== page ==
Investing in Foreign Stocks from India

It’s possible to invest in Foreign Stocks from India. This could be done by investing money in International Mutual Funds or Direct investing in Foreign stocks from India

In this article, we will cover both these options in detail. Also, read about my caveat regarding trading on insider information in foreign stocks from India.

Foreign Stocks India

International Mutual Funds

These are funds that invest outside the country. For instance, a mutual fund may offer a scheme to investors in India, with an investment objective to invest abroad. 

Many times Indian MF companies tie up with a foreign fund (called the host fund) for this purpose. If an Indian mutual fund sees potential in China, it will tie up with a Chinese fund. In India, it will launch what is called a feeder fund. Investors in India will invest in the feeder fund. The money collected in the feeder fund would be invested in the Chinese host fund. Thus, when the Chinese market does well, the Chinese host fund would do well, and the feeder fund in India will also give good returns.

Such feeder funds can be used for any kind of international investment, subject to the scheme objective. The investment could be specific to a country (like the China fund) or diversified across many countries (Think Europe Fund). A feeder fund can be aligned to any host fund with any investment objective in any part of the world, subject to legal restrictions of India and the other country.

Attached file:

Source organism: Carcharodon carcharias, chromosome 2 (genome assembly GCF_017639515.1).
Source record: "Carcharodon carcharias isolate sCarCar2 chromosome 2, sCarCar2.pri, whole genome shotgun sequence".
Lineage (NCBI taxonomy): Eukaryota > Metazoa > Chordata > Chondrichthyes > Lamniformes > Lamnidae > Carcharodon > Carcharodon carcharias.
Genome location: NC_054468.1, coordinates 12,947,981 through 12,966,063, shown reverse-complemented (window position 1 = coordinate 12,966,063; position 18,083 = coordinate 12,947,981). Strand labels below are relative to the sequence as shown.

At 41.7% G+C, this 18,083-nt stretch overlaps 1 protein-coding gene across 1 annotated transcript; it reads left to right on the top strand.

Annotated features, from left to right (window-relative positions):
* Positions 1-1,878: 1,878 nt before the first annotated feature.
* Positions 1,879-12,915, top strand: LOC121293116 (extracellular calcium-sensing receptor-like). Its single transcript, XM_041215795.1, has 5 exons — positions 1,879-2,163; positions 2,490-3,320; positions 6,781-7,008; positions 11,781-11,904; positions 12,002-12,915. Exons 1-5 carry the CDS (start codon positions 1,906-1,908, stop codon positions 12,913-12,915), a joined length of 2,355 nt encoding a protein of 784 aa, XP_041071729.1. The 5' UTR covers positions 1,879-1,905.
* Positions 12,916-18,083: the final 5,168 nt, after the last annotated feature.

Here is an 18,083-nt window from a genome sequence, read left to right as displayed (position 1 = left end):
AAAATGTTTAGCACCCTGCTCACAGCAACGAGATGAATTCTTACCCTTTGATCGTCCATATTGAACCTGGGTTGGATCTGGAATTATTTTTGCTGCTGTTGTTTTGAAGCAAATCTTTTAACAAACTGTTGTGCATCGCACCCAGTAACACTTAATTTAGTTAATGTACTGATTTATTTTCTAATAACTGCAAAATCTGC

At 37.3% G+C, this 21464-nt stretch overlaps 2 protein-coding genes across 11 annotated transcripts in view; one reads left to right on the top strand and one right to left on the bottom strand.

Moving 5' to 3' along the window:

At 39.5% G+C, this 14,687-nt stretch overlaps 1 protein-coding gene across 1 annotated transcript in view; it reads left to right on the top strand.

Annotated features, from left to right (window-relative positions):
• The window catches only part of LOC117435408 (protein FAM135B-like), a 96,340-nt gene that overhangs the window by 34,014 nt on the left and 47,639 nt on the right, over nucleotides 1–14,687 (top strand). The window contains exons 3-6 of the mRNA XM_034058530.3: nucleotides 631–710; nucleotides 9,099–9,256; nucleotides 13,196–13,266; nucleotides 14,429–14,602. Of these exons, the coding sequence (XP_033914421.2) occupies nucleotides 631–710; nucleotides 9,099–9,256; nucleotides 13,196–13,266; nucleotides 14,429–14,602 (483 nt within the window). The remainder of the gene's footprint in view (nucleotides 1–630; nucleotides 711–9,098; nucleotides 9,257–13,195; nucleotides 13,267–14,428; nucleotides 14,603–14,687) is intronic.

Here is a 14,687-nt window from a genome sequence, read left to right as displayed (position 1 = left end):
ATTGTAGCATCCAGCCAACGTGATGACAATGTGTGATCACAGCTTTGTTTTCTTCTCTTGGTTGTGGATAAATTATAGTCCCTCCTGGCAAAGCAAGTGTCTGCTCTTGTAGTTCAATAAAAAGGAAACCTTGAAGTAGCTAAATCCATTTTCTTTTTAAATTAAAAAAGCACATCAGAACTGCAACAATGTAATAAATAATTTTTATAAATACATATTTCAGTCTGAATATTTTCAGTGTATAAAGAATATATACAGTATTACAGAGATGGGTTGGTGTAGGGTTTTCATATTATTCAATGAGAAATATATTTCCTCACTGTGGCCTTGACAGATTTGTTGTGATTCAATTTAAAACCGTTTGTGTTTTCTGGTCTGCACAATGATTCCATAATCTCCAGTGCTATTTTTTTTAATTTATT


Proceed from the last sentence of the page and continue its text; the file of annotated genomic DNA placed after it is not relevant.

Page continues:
In such schemes, you would invest in rupees for buying the Units. The rupees are converted into foreign currency for investing abroad. They need to be re-converted into rupees when the money is to be paid back to the local investors. Since the future exchange rates cannot be predicted today, there is an element of foreign currency risk.

Your total return in such schemes will depend on how the international investment performs, as well as how the foreign currency performs. Weakness in the foreign currency can pull down the investors’ overall return. At the same time, appreciation in the foreign currency will boost the portfolio performance.

There are many benefits of these International Funds:
  • Diversification among Geographies other than India. Geographical diversification is partly for pursuing growth (in a potentially high-growth market, for example) and partly for mitigating the risk of focusing on domestic markets alone.
  • Invest in certain market sectors that are only available in the form of international themes. Certain market sector themes are available only in international funds (Gold mining companies and real estate-themed funds are a couple of examples).
  • Currency Depreciation – Take benefit from a potential rupee depreciation against a particular currency. The exchange rate is an opportunistic consideration that could yield double benefit in a situation where the Indian economy is weak and the rupee is sliding—investment growth would be magnified in rupee terms when the currency weakens.
But, there are two issues to keep in mind — 1) How to identify where to invest and 2) What percentage of a portfolio should such funds occupy?
 
Unless you are an active investor, who has the skill and capacity to identify the geography, sectors and the correct exchange scenarios, you should stick to broadly diversified funds from relatively large markets such as the US and China. Franklin Templeton, ICICI Prudential and Mirae Asset are some of the fund houses that have good international feeder funds to invest in these markets.
 
That brings us to what percentage of the portfolio such funds merit. Considering the fact that India continues to present one of the best growth opportunities in the world, it would be foolish to allocate more than 10-15% of your portfolio for such funds.